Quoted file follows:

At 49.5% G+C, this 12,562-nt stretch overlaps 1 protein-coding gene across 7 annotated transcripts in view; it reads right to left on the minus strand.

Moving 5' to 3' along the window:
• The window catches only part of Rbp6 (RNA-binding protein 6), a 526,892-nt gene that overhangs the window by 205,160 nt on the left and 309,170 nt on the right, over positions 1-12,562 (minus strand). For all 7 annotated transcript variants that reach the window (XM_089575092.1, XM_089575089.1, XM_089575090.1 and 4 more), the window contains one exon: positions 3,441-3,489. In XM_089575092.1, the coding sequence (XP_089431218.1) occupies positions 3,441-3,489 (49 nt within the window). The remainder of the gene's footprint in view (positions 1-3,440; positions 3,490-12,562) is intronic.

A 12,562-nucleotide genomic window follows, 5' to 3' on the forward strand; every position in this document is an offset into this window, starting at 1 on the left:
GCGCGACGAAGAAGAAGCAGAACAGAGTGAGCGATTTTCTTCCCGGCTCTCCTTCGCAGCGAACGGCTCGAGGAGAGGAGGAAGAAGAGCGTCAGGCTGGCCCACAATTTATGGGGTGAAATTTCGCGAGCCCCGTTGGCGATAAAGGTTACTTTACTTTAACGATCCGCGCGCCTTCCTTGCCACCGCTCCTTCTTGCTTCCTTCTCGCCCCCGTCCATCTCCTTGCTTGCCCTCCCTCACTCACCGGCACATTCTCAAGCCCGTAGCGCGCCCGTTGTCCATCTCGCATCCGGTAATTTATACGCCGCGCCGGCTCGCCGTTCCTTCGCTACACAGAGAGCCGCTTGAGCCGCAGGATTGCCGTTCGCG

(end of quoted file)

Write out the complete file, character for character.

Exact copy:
At 49.5% G+C, this 12,562-nt stretch overlaps 1 protein-coding gene across 7 annotated transcripts in view; it reads right to left on the minus strand.

Moving 5' to 3' along the window:
• The window catches only part of Rbp6 (RNA-binding protein 6), a 526,892-nt gene that overhangs the window by 205,160 nt on the left and 309,170 nt on the right, over positions 1-12,562 (minus strand). For all 7 annotated transcript variants that reach the window (XM_089575092.1, XM_089575089.1, XM_089575090.1 and 4 more), the window contains one exon: positions 3,441-3,489. In XM_089575092.1, the coding sequence (XP_089431218.1) occupies positions 3,441-3,489 (49 nt within the window). The remainder of the gene's footprint in view (positions 1-3,440; positions 3,490-12,562) is intronic.

A 12,562-nucleotide genomic window follows, 5' to 3' on the forward strand; every position in this document is an offset into this window, starting at 1 on the left:
GCGCGACGAAGAAGAAGCAGAACAGAGTGAGCGATTTTCTTCCCGGCTCTCCTTCGCAGCGAACGGCTCGAGGAGAGGAGGAAGAAGAGCGTCAGGCTGGCCCACAATTTATGGGGTGAAATTTCGCGAGCCCCGTTGGCGATAAAGGTTACTTTACTTTAACGATCCGCGCGCCTTCCTTGCCACCGCTCCTTCTTGCTTCCTTCTCGCCCCCGTCCATCTCCTTGCTTGCCCTCCCTCACTCACCGGCACATTCTCAAGCCCGTAGCGCGCCCGTTGTCCATCTCGCATCCGGTAATTTATACGCCGCGCCGGCTCGCCGTTCCTTCGCTACACAGAGAGCCGCTTGAGCCGCAGGATTGCCGTTCGCG